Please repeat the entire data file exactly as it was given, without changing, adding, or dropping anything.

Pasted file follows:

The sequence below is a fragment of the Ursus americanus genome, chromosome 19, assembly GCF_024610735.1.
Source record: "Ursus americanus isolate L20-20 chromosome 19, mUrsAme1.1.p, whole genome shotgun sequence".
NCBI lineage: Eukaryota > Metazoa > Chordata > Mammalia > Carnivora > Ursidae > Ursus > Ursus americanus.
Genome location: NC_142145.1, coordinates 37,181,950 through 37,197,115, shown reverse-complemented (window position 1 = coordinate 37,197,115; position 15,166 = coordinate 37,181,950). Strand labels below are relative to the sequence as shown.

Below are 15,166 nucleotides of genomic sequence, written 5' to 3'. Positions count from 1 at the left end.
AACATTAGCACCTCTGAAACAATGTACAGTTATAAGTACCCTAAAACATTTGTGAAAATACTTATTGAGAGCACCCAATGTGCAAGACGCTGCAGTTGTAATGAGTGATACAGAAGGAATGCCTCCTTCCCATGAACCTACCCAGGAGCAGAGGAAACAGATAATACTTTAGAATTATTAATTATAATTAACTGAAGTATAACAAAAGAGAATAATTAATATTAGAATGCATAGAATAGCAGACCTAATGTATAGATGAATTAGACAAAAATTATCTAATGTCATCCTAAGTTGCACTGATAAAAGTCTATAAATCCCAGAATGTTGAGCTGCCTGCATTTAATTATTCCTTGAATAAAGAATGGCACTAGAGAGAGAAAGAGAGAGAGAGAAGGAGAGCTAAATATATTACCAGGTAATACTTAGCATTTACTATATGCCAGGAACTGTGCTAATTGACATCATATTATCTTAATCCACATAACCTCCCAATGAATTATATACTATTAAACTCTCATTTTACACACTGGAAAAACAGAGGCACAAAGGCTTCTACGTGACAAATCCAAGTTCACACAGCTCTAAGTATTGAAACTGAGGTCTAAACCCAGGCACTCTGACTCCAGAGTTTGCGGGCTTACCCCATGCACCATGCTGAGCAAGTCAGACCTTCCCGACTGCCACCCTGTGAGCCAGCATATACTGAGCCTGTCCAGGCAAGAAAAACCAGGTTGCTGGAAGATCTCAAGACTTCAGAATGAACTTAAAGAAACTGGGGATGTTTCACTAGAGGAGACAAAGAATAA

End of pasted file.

The sequence below is a fragment of the Ursus americanus genome, chromosome 19, assembly GCF_024610735.1.
Source record: "Ursus americanus isolate L20-20 chromosome 19, mUrsAme1.1.p, whole genome shotgun sequence".
NCBI lineage: Eukaryota > Metazoa > Chordata > Mammalia > Carnivora > Ursidae > Ursus > Ursus americanus.
Genome location: NC_142145.1, coordinates 37,181,950 through 37,197,115, shown reverse-complemented (window position 1 = coordinate 37,197,115; position 15,166 = coordinate 37,181,950). Strand labels below are relative to the sequence as shown.

Below are 15,166 nucleotides of genomic sequence, written 5' to 3'. Positions count from 1 at the left end.
AACATTAGCACCTCTGAAACAATGTACAGTTATAAGTACCCTAAAACATTTGTGAAAATACTTATTGAGAGCACCCAATGTGCAAGACGCTGCAGTTGTAATGAGTGATACAGAAGGAATGCCTCCTTCCCATGAACCTACCCAGGAGCAGAGGAAACAGATAATACTTTAGAATTATTAATTATAATTAACTGAAGTATAACAAAAGAGAATAATTAATATTAGAATGCATAGAATAGCAGACCTAATGTATAGATGAATTAGACAAAAATTATCTAATGTCATCCTAAGTTGCACTGATAAAAGTCTATAAATCCCAGAATGTTGAGCTGCCTGCATTTAATTATTCCTTGAATAAAGAATGGCACTAGAGAGAGAAAGAGAGAGAGAGAAGGAGAGCTAAATATATTACCAGGTAATACTTAGCATTTACTATATGCCAGGAACTGTGCTAATTGACATCATATTATCTTAATCCACATAACCTCCCAATGAATTATATACTATTAAACTCTCATTTTACACACTGGAAAAACAGAGGCACAAAGGCTTCTACGTGACAAATCCAAGTTCACACAGCTCTAAGTATTGAAACTGAGGTCTAAACCCAGGCACTCTGACTCCAGAGTTTGCGGGCTTACCCCATGCACCATGCTGAGCAAGTCAGACCTTCCCGACTGCCACCCTGTGAGCCAGCATATACTGAGCCTGTCCAGGCAAGAAAAACCAGGTTGCTGGAAGATCTCAAGACTTCAGAATGAACTTAAAGAAACTGGGGATGTTTCACTAGAGGAGACAAAGAATAA